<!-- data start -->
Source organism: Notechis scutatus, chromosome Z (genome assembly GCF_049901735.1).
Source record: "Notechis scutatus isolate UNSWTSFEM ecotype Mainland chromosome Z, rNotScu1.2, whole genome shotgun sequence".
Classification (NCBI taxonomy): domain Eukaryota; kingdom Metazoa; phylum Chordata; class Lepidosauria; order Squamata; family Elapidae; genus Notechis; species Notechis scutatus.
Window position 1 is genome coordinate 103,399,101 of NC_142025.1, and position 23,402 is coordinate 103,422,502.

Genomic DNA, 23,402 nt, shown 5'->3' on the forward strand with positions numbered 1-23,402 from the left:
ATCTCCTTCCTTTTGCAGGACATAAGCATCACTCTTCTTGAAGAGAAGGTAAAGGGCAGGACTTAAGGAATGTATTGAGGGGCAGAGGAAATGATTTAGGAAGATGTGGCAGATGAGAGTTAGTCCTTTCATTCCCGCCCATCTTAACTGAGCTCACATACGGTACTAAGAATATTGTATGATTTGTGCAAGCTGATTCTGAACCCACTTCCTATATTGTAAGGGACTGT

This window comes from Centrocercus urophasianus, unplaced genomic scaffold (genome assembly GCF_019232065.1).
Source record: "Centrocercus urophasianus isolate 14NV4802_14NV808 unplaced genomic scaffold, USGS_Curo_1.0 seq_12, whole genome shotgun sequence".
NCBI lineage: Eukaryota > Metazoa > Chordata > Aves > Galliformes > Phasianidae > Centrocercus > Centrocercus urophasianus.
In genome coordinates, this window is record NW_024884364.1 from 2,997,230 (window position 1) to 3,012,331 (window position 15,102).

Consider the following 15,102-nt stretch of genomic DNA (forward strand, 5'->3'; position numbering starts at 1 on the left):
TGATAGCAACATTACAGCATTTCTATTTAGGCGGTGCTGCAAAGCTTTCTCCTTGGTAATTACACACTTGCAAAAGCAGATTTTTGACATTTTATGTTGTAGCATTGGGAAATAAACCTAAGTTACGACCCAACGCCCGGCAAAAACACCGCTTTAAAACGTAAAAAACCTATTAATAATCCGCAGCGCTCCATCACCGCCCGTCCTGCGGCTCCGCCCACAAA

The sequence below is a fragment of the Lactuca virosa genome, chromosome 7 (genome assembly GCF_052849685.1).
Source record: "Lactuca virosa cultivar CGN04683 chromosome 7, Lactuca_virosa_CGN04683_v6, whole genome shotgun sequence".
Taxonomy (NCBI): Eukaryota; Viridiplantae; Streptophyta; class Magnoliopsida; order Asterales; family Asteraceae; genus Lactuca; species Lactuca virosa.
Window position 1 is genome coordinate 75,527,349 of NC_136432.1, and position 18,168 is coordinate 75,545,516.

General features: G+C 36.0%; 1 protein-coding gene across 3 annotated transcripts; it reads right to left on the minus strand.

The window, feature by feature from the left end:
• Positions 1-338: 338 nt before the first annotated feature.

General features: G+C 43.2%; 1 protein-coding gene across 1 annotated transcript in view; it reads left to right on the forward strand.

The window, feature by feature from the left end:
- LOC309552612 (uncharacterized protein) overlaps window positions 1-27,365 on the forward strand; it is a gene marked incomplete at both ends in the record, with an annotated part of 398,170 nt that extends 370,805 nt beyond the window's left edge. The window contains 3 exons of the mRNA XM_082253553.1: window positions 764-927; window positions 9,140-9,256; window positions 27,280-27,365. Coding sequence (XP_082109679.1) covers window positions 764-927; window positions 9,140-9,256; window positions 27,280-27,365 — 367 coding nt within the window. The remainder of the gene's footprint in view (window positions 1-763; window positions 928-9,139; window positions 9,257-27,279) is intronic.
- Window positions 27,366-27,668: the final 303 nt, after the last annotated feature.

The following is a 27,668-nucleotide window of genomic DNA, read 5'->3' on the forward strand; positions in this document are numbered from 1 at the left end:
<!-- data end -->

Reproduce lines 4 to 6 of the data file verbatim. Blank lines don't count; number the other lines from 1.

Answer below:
Window position 1 is genome coordinate 103,399,101 of NC_142025.1, and position 23,402 is coordinate 103,422,502.

Genomic DNA, 23,402 nt, shown 5'->3' on the forward strand with positions numbered 1-23,402 from the left:
ATCTCCTTCCTTTTGCAGGACATAAGCATCACTCTTCTTGAAGAGAAGGTAAAGGGCAGGACTTAAGGAATGTATTGAGGGGCAGAGGAAATGATTTAGGAAGATGTGGCAGATGAGAGTTAGTCCTTTCATTCCCGCCCATCTTAACTGAGCTCACATACGGTACTAAGAATATTGTATGATTTGTGCAAGCTGATTCTGAACCCACTTCCTATATTGTAAGGGACTGT